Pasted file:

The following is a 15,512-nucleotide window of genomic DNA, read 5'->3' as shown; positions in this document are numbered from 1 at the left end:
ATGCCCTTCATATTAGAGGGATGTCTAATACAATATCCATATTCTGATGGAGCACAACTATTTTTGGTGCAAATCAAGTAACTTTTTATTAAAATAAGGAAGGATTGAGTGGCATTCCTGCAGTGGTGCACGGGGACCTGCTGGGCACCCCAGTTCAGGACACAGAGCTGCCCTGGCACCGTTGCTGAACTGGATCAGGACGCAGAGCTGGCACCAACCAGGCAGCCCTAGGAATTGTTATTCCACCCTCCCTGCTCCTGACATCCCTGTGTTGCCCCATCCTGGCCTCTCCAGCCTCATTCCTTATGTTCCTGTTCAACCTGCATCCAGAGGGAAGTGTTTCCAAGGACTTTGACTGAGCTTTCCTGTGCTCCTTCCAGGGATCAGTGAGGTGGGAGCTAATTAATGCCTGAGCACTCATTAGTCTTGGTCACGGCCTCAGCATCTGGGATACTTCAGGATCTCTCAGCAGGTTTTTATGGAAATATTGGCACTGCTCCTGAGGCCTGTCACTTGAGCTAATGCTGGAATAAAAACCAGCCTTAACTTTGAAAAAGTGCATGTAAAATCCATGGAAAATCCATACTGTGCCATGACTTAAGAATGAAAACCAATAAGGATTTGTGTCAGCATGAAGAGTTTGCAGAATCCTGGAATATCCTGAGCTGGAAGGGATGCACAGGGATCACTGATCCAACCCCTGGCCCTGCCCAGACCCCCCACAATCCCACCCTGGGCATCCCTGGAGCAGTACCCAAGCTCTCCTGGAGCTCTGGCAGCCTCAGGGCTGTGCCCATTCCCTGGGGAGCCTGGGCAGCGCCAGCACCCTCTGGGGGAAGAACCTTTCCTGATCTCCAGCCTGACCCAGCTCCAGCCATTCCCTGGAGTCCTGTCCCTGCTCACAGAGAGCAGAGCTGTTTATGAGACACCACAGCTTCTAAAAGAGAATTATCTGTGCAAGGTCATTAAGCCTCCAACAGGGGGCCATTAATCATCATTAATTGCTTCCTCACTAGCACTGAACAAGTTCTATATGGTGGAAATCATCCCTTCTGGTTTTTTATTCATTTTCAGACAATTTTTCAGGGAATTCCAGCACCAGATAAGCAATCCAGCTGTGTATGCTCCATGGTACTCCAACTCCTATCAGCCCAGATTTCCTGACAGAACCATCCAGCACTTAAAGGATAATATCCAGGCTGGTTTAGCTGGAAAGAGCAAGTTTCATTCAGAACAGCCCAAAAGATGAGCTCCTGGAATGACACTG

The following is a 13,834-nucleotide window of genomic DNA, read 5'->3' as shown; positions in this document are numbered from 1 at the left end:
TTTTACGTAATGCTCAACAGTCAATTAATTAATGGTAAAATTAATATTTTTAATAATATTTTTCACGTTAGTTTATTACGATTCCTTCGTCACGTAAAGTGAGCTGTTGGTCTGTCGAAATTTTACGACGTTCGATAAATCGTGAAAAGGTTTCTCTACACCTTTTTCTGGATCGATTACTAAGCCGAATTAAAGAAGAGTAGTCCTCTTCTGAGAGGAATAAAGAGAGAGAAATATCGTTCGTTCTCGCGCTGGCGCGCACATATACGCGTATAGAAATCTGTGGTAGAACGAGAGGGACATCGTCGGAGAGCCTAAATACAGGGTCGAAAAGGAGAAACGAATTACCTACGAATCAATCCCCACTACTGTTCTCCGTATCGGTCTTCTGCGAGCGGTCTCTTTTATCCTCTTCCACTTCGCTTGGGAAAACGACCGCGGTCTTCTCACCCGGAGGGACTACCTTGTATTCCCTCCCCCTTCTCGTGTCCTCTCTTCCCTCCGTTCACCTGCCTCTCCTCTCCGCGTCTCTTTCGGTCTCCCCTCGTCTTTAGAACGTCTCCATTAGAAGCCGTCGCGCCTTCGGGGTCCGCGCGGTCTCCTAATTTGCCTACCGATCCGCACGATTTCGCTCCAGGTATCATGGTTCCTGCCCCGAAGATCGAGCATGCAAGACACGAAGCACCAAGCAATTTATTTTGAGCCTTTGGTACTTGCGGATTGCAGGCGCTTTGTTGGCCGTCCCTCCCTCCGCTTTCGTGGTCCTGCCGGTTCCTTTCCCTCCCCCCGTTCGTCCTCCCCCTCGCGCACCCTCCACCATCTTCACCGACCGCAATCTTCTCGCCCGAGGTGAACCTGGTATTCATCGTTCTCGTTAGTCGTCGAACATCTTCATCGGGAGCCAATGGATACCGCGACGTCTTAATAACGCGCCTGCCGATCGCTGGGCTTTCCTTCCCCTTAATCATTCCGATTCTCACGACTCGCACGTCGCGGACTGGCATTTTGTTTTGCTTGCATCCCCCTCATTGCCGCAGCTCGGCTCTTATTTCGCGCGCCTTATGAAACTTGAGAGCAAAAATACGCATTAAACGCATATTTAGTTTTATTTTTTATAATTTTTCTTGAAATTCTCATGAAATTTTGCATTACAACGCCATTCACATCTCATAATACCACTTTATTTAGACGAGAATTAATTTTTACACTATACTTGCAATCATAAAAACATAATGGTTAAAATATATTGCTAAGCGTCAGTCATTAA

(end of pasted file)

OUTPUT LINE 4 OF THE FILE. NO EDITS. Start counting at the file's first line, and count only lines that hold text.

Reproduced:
TTTTACGTAATGCTCAACAGTCAATTAATTAATGGTAAAATTAATATTTTTAATAATATTTTTCACGTTAGTTTATTACGATTCCTTCGTCACGTAAAGTGAGCTGTTGGTCTGTCGAAATTTTACGACGTTCGATAAATCGTGAAAAGGTTTCTCTACACCTTTTTCTGGATCGATTACTAAGCCGAATTAAAGAAGAGTAGTCCTCTTCTGAGAGGAATAAAGAGAGAGAAATATCGTTCGTTCTCGCGCTGGCGCGCACATATACGCGTATAGAAATCTGTGGTAGAACGAGAGGGACATCGTCGGAGAGCCTAAATACAGGGTCGAAAAGGAGAAACGAATTACCTACGAATCAATCCCCACTACTGTTCTCCGTATCGGTCTTCTGCGAGCGGTCTCTTTTATCCTCTTCCACTTCGCTTGGGAAAACGACCGCGGTCTTCTCACCCGGAGGGACTACCTTGTATTCCCTCCCCCTTCTCGTGTCCTCTCTTCCCTCCGTTCACCTGCCTCTCCTCTCCGCGTCTCTTTCGGTCTCCCCTCGTCTTTAGAACGTCTCCATTAGAAGCCGTCGCGCCTTCGGGGTCCGCGCGGTCTCCTAATTTGCCTACCGATCCGCACGATTTCGCTCCAGGTATCATGGTTCCTGCCCCGAAGATCGAGCATGCAAGACACGAAGCACCAAGCAATTTATTTTGAGCCTTTGGTACTTGCGGATTGCAGGCGCTTTGTTGGCCGTCCCTCCCTCCGCTTTCGTGGTCCTGCCGGTTCCTTTCCCTCCCCCCGTTCGTCCTCCCCCTCGCGCACCCTCCACCATCTTCACCGACCGCAATCTTCTCGCCCGAGGTGAACCTGGTATTCATCGTTCTCGTTAGTCGTCGAACATCTTCATCGGGAGCCAATGGATACCGCGACGTCTTAATAACGCGCCTGCCGATCGCTGGGCTTTCCTTCCCCTTAATCATTCCGATTCTCACGACTCGCACGTCGCGGACTGGCATTTTGTTTTGCTTGCATCCCCCTCATTGCCGCAGCTCGGCTCTTATTTCGCGCGCCTTATGAAACTTGAGAGCAAAAATACGCATTAAACGCATATTTAGTTTTATTTTTTATAATTTTTCTTGAAATTCTCATGAAATTTTGCATTACAACGCCATTCACATCTCATAATACCACTTTATTTAGACGAGAATTAATTTTTACACTATACTTGCAATCATAAAAACATAATGGTTAAAATATATTGCTAAGCGTCAGTCATTAA